Homestead Steel Works by B. L. H. Dabbs, 1893-1895. [Explore PA History]
Posts tagged steel.
Eugene Smith – “Steelworker with Goggles,” Pittsburgh, 1955
Cover of The Pittsburgh Press (via)
On This Day in Pittsburgh History: March 12, 1910
Thomas K. Laughlin, Director in the Jones Laughlin Steel Company, and husband of the sister of President Taft’s wife, committed suicide, according to a statement of the Coroner of Allegheny County, made public this afternoon. [The New York Times]
Pittsburgh Bessemer Steel Company, c. 1884 (via)
On This Day in Pittsburgh History: March 6, 1882
The Homestead mill of the Pittsburgh Bessemer Steel Company had its first strike when millworkers refused to sign “yellow dog” contracts; violence followed. [Historic Pittsburgh]
“Andrew Carnegie” returns for the closing of the historic Carnegie Building, 1952 (via The Pittsburgh Press)
On This Day in Pittsburgh History: March 1, 1952
At midnight 100 men of the United States Steel Corporation sat around a horseshoe table in the Carnegie Building, then emptied of all tenants, and drank a toast to what had been “steel headquarters” for 57 years. At 8 a.m., demolition crews began the long and arduous task of disassembling this structure, beam by beam, to clear the site for a Kaufmann’s annex. [Historic Pittsburgh]
On This Day in Pittsburgh History: February 16, 1946
The nationwide steel strike was virtually settled today, breaking one of the worst industrial crises in the country’s history.
The backbone of the 27-day-old strike was broken when the United Steelworkers (CIO) and United States Steel Corp. was settled last night approximating the terms proposed by President Truman four weeks ago. U.S. Steel historically sets the wage pattern for the entire basic steel industry. [Pittsburgh Post-Gazette]
On This Day in Pittsburgh History: February 1, 1901
United States Steel was incorporated; the founding companies included Federal Steel Company, American Steel and Wire Company, National Tube, National Steel, American Tin Plate, American Steel Hopp Company, and the American Sheet Steel Company. [Historic Pittsburgh]
Steel worker in Pittsburgh, 1955. W. Eugene Smith.
Circa 1973: ”Homestead Works 4 o’clock shift.”
The Homestead Works was at one time the busiest steel mill in the United States. According to the Post-Gazette, the Homestead Works of U.S. Steel produced nearly a third of all the steel used in the country.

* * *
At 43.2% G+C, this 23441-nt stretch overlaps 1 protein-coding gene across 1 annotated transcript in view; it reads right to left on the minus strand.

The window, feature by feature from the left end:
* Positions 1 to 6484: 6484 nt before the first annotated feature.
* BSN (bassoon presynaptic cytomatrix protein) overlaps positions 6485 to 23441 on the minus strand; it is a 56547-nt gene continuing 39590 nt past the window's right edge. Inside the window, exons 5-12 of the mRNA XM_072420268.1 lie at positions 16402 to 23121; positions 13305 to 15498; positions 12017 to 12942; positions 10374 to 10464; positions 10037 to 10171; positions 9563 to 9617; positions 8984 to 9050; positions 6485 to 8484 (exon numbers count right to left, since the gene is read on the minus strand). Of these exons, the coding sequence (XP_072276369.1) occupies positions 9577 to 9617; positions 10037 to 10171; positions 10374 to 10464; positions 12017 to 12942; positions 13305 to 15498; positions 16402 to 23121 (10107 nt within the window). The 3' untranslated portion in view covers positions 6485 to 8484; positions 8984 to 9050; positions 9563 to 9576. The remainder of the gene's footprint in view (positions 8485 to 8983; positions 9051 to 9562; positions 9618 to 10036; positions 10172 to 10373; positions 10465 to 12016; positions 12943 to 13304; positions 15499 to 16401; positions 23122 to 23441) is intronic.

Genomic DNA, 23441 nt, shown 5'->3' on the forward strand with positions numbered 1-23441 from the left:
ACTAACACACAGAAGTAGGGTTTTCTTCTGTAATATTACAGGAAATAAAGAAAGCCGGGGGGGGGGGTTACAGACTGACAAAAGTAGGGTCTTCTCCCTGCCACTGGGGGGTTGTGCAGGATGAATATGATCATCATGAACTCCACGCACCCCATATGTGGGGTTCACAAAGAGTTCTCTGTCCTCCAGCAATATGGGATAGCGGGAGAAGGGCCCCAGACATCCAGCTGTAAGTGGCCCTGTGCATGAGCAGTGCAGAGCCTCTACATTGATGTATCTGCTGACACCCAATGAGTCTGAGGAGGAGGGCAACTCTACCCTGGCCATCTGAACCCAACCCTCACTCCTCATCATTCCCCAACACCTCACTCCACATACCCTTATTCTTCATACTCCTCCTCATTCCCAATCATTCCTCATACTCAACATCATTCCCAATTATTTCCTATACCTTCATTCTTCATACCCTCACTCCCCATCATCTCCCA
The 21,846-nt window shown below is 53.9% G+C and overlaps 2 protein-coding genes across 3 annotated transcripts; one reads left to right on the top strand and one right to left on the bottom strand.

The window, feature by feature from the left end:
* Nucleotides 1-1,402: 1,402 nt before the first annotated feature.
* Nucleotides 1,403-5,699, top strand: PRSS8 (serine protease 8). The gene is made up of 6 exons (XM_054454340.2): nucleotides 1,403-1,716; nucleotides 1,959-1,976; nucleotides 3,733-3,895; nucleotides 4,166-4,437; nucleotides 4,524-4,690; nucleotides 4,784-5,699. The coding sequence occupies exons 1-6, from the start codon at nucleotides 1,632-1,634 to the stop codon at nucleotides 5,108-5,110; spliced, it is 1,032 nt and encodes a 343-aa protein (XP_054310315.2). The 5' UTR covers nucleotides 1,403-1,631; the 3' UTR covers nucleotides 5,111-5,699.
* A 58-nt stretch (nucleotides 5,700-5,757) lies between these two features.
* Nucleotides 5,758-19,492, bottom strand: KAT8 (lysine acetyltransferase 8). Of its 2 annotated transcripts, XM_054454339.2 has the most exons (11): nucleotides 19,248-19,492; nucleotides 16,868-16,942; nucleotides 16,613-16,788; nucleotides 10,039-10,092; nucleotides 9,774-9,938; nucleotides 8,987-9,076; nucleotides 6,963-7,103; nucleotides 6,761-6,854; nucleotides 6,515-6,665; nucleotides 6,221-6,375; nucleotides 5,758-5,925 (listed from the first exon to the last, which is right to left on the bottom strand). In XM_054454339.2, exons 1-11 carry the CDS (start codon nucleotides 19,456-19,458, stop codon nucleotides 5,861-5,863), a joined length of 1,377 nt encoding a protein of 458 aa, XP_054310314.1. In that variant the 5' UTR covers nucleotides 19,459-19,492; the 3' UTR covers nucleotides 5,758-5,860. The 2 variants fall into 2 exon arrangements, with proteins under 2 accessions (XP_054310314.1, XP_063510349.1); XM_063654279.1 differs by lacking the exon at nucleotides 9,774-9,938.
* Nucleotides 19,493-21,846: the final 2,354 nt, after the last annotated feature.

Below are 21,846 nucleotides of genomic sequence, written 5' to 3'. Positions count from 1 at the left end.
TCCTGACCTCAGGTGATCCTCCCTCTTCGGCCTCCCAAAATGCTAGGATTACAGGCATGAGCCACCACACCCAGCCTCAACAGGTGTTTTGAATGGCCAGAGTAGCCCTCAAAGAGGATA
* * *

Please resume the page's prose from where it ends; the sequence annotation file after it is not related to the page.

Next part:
“In its 105-year history, the Homestead Works produced more than 200 million tons of steel: Rails and railroad cars, armor plate that covered battleships and tanks from the Spanish-American War through the Korean War, and beams and girders that went into the Empire State Building, the Gateway Arch in St. Louis, the U.S. Steel Building in Pittsburgh and the Sears Tower in Chicago.”
This photo, which we found in our archives, is from the times when the Homestead Works was still in operation. It shut its doors July 25, 1986, when a lonely band of two dozen men drove out the Amity Street gate for the last time.
(Photo by Ed Morgan, The Pittsburgh Press)
Jan. 12, 1967: Steel Mills Exterior
In the 1960s Pittsburgh’s industrial base was still strong, but a crisis loomed. In the 1970s the city lived through difficult days of layoffs and mill closures as major industrial corporations left the city.
To see what Pittsburgh looked like in the 1960s check out this short clip, “Tour of Pittsburgh: 1965.”
(Pittsburgh Press photo)
Industrial Scene, Pittsburgh, 1928. Aaron Harry Gorson (via)
On This Day in Pittsburgh History: September 21, 1919
A campaign to unionize the steel industry started in Pittsburgh when a strike was called by National Committee for Organizing Iron and Steel Workers, headed by William Z. Foster, later general secretary of the American Communist party; 365,000 steel workers struck throughout nation for union recognition and reduction of the 12-hour day. [Historic Pittsburgh; Wikipedia]
On This Day in Pittsburgh History: August 23, 1909